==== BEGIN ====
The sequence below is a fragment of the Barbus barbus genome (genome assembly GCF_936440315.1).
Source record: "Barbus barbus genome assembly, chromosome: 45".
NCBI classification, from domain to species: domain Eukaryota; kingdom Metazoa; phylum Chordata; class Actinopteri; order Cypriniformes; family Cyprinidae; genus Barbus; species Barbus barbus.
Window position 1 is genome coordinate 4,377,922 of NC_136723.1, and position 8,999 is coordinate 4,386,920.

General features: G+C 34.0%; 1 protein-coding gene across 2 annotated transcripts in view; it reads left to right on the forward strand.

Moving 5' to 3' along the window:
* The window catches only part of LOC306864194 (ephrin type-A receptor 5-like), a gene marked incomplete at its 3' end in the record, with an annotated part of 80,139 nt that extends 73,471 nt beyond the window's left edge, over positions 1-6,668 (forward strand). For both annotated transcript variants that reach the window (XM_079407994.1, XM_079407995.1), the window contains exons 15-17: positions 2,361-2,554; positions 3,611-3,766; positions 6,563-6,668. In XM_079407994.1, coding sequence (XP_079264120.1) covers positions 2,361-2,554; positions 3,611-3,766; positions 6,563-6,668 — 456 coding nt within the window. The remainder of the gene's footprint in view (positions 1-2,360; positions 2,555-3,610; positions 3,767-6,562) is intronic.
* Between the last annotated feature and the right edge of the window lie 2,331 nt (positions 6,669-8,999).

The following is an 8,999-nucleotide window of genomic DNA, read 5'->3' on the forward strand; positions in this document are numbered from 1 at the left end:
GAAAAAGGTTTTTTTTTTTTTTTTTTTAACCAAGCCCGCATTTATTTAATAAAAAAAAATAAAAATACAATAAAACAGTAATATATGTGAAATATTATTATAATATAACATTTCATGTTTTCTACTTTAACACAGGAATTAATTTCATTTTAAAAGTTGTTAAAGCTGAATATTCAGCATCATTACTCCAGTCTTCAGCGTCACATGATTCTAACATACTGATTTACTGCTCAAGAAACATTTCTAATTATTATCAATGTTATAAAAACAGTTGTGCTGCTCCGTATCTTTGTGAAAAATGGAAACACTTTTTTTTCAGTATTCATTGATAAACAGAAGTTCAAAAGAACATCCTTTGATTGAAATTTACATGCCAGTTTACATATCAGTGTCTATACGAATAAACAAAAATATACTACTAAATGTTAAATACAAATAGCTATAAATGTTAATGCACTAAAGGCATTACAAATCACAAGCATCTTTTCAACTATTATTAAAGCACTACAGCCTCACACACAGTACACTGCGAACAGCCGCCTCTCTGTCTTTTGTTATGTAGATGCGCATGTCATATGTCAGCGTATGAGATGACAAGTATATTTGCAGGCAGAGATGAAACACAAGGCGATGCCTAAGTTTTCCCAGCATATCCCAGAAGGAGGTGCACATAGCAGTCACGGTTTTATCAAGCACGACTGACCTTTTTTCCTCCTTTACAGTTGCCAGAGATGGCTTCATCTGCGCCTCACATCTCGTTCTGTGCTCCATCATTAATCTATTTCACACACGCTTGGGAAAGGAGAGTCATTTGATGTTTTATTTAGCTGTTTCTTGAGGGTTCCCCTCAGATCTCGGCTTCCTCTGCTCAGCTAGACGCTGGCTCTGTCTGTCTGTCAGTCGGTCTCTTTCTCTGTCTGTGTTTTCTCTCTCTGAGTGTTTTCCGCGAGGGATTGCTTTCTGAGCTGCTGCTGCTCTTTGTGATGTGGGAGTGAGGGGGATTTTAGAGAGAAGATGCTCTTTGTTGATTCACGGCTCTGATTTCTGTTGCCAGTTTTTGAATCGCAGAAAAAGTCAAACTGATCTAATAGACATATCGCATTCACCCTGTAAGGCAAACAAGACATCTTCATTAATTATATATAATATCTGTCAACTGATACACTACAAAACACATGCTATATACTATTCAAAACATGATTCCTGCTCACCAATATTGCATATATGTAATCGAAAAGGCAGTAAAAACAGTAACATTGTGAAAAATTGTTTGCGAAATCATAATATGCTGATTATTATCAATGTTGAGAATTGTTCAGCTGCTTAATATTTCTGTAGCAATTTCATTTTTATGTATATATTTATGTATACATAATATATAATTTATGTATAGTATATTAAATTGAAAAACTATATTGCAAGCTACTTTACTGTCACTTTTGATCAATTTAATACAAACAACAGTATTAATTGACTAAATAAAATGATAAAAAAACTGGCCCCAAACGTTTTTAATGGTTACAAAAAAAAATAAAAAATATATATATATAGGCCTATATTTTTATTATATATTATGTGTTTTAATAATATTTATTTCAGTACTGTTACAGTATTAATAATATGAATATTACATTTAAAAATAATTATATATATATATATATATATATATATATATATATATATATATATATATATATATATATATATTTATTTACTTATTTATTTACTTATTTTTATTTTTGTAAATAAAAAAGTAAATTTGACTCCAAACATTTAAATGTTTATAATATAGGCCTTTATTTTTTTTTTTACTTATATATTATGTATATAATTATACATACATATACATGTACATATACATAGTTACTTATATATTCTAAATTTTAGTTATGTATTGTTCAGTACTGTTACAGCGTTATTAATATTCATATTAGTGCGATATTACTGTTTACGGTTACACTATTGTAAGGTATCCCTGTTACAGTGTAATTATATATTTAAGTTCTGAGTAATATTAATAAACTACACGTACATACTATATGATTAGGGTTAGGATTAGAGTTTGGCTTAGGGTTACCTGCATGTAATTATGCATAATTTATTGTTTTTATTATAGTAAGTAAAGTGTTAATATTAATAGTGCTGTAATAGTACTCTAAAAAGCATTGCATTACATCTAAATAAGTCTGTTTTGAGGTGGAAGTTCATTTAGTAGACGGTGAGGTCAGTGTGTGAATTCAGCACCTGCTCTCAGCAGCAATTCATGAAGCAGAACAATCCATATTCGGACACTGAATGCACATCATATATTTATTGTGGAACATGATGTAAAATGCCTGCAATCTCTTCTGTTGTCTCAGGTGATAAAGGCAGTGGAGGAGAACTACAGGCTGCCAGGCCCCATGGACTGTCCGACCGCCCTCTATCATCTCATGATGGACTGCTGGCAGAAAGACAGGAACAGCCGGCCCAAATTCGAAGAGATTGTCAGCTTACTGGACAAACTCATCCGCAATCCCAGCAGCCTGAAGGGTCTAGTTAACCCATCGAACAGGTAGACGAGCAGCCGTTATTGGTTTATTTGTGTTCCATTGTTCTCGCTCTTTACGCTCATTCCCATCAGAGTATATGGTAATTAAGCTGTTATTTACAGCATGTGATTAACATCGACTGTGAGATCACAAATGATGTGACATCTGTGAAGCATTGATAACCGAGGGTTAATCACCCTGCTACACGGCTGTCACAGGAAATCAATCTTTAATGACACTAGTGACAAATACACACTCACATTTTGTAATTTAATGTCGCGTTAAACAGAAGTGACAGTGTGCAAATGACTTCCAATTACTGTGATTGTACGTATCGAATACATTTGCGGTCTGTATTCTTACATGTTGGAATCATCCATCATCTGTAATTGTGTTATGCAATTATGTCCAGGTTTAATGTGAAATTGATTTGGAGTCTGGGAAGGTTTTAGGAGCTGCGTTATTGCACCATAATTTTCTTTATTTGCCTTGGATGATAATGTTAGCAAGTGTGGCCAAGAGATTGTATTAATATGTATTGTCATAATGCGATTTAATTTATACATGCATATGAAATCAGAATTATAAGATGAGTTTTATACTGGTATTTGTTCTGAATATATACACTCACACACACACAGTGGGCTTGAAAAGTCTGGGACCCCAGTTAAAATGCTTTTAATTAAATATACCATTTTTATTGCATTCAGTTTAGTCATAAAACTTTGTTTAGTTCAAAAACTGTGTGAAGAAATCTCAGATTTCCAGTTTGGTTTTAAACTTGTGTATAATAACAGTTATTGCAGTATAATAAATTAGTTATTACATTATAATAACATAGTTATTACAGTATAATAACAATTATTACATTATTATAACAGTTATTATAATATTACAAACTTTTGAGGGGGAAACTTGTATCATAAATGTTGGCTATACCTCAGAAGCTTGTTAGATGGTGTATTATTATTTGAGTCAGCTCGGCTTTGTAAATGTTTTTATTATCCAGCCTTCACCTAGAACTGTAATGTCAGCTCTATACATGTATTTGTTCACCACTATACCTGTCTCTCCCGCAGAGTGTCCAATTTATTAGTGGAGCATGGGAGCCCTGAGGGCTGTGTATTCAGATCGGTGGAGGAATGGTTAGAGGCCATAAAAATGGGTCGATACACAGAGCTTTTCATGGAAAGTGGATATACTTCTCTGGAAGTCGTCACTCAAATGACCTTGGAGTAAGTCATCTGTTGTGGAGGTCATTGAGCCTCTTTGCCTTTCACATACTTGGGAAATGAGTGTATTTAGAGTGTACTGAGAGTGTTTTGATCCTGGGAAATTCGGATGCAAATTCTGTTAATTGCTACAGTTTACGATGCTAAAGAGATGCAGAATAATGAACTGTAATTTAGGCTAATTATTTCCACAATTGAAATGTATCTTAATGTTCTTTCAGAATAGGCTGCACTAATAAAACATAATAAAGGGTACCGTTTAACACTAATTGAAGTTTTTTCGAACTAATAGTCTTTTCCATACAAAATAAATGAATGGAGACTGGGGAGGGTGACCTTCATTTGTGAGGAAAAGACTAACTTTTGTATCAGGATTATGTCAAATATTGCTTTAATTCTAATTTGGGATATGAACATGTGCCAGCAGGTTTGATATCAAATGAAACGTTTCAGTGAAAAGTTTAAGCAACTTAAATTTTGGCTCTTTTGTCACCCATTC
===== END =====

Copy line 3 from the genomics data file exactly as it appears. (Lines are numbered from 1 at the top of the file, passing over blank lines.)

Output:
NCBI classification, from domain to species: domain Eukaryota; kingdom Metazoa; phylum Chordata; class Actinopteri; order Cypriniformes; family Cyprinidae; genus Barbus; species Barbus barbus.